# On rings with a unique maximal ideal

I would be grateful if you guide me through the following question:

Suppose a commutative ring with identity, $R$, has a unique maximal ideal, say $M$. If $M$ is principal, can we show that every ideal is finitely generated?

Well, I am considering the following facts:

$1)$ Every ideal $I$ of $R$ lies in a maximal ideal, and since we have a unique maximal ideal, then $I$ lies in $M=(m)$.

$2)$ We can also consider Nakayama's lemma: $IM$ is an ideal of $M$, and if IM=M then $M=0$. In particular we can set I=M.

$3)$ Another fact I can think of, is that it follows easily that all nonunits form an ideal in such a ring, which is $M$ itself.

• In (2), $M = 0$ is not a contradiction, but it would mean that $R$ is a field, and thus answer your question in the affirmative. Out of curiosity, is this a homework problem?
– zcn
Commented Jan 22, 2014 at 4:26
• In fact, I would like to know: are you being asked to prove this exact statement? Or did you come up with the statement yourself?
– zcn
Commented Jan 22, 2014 at 4:32
• I see, this is completely equivalent to the statement you posted. I appreciate your honesty - this homework problem is not so easy! As a start, it is enough to prove that every (nonmaximal) prime ideal is finitely generated
– zcn
Commented Jan 22, 2014 at 4:40
• I'm not sure but I don't think the claim's true without requiring the ring is Noetherian, and I'm almost sure I've a coutner example somewhere in books/papers/stuff. Anyway, check the Noetherian thing. Commented Jan 22, 2014 at 5:23
• @Sean, I'm not sure I understood: the question was "is it true that...", and what I wrote above is that it is not true (if I remember correctly). So if the question asked to prove a local ring with principal maximal ideal is a PIR then, I think, that can't be done. Commented Jan 22, 2014 at 5:34

This question came up on Math Overflow several years ago. I answered it -- negatively -- here.

I am pretty sure that the question has been asked several times on this site as well. I will try to search for it. (But I am not good at searching on this site. Help would be appreciated...)

• Thanks for the reference - I'll keep that example in mind. I'd like to note though, that the reasoning I gave shows that it is true if the ring is complete (or just $M$-adically separated)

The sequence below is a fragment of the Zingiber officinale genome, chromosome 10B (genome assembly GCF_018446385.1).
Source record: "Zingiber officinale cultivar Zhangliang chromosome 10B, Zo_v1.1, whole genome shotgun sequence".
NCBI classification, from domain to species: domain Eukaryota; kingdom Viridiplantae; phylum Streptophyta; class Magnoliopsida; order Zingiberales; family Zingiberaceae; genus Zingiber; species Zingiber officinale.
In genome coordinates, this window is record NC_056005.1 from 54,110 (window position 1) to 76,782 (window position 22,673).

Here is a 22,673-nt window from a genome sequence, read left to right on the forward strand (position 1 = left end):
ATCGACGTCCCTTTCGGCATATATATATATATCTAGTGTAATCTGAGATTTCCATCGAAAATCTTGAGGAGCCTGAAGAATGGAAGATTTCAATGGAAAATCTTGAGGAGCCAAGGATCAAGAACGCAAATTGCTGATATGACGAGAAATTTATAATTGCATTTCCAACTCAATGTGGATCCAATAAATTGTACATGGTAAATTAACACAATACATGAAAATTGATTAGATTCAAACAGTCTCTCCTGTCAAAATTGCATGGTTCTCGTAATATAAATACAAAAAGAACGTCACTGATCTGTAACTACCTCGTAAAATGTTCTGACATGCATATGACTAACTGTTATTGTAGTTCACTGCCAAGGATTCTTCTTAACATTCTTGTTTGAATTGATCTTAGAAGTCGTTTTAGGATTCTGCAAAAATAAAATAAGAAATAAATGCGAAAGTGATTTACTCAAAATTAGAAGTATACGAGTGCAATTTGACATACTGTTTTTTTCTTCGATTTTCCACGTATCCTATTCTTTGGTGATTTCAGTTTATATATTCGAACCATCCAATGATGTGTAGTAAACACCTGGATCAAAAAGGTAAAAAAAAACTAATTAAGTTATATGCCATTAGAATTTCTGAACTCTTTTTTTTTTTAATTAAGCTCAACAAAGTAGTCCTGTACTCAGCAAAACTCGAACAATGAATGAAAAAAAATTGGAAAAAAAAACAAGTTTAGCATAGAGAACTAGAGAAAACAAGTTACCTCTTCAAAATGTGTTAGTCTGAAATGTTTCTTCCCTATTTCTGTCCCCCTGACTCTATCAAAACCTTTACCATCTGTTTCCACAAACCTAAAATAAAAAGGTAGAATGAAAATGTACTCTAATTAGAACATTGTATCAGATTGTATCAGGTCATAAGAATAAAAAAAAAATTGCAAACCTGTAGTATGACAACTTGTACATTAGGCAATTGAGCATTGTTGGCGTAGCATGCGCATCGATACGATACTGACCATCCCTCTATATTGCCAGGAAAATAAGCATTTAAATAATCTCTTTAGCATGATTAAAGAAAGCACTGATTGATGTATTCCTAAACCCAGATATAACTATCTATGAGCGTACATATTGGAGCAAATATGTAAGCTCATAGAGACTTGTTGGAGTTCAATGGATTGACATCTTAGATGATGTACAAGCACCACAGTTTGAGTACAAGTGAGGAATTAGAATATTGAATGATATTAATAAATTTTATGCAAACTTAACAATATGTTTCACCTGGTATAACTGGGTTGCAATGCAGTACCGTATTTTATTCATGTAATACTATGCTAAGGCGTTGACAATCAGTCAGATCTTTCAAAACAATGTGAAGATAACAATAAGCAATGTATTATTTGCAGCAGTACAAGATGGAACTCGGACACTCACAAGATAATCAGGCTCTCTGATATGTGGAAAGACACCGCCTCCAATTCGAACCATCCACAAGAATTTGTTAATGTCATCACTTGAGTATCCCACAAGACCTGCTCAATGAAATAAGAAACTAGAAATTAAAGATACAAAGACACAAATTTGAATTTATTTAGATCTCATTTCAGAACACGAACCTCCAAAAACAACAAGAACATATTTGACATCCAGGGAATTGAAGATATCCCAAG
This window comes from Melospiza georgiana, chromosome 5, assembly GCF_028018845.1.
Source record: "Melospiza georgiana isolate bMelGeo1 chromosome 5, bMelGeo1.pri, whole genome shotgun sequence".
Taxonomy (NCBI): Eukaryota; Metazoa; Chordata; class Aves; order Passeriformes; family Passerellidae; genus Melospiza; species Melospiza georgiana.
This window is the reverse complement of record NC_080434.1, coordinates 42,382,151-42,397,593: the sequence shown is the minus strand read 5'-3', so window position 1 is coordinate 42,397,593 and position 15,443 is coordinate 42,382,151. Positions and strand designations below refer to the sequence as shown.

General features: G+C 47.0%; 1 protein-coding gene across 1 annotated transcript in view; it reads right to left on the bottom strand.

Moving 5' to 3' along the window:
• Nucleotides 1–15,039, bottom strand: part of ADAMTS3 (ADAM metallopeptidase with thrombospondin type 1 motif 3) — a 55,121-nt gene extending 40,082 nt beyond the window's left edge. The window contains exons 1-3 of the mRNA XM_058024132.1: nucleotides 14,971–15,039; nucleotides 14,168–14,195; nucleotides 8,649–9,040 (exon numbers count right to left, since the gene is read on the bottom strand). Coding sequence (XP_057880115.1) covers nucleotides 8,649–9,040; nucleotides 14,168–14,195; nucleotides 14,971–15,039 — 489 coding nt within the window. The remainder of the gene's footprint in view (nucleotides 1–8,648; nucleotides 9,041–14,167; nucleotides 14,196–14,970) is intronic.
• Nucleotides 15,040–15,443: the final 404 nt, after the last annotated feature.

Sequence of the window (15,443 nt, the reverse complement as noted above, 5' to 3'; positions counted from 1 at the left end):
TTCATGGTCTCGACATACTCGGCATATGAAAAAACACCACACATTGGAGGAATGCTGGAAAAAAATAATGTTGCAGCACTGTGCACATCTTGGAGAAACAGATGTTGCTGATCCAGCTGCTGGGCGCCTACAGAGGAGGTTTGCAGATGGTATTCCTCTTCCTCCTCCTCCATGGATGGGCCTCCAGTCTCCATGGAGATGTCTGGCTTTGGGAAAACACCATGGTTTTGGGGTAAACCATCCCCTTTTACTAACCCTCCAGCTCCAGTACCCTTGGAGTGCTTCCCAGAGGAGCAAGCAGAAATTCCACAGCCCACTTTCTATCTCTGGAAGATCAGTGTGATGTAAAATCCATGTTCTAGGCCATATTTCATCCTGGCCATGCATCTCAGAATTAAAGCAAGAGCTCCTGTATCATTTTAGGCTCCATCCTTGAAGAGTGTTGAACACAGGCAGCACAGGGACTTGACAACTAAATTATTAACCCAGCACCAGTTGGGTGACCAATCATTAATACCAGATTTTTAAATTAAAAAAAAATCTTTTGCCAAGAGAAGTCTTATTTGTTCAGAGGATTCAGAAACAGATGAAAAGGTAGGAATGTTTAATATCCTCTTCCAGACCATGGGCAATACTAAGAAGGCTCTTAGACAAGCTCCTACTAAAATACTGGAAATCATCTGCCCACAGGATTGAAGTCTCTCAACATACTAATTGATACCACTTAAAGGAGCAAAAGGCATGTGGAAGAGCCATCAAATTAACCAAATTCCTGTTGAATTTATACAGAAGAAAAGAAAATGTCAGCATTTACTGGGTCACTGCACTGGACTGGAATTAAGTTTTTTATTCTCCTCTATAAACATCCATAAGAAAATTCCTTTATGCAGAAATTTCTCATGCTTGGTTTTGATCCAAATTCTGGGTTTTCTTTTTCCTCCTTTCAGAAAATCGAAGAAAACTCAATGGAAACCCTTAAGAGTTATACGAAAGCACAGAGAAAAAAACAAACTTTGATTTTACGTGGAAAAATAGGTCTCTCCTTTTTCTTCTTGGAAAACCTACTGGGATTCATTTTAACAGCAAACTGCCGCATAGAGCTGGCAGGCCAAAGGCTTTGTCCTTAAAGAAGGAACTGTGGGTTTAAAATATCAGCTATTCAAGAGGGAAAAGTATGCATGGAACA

– zcn
Commented Jan 22, 2014 at 6:01
• "The reasoning I gave..." I agree. Commented Jan 22, 2014 at 6:05
• I just knew a choice of valuation group would do the trick, but I did not know what would work. Glad to see the method applied. My advisor showed me how to pull something similar for an example in my dissertation... Commented Jan 22, 2014 at 11:19

As in the problem statement, write the maximal ideal as $M = (m)$. Notice that since $M$ is finitely generated, by Nakayama's Lemma, $M \neq M^2$, and in general $M^i \neq M^j$ for any $i \neq j$. Assume that the following holds:

Lemma: $\cap_{n=1}^\infty M^n = 0$.

Assuming the lemma, let $I \neq 0$ be an proper ideal of $R$. Since $I \subseteq M$ but $I \not \subseteq \cap_{n=1}^\infty M^n$, there exists an $n$ such that $I \subseteq M^n$, but $I \not \subseteq M^{n+1}$. Pick $x \in I \setminus M^{n+1}$. As $x \in M^n$, write $x = m^ny$ for some $y \in R$. If $y \in M$, then $x \in M^{n+1}$, a contradiction, so $y$ is a unit, i.e. $(x) = (m^n) = M^n$. But then $(x) \subseteq I \subseteq M^n = (x)$, so $I = (x)$ is in fact principal.

EDIT: (placed later so as to not disrupt continuity) Together with the Krull Intersection Theorem, the reasoning above in fact proves that a local ring $R$ with principal maximal ideal is Noetherian iff it is $M$-adically separated.

• Your Lemma holds if $R$ is Noetherian by the Krull Intersection Theorem (see e.g. $\S$ 8.12.2 of math.uga.edu/~pete/integral.pdf). It does not hold in general: see my answer. Commented Jan 22, 2014 at 6:01
• Of course, the lemma is exactly (a weak version of) Krull Intersection. Your example explains why it was so impossible to prove without Noetherian hypotheses
– zcn
Commented Jan 22, 2014 at 6:03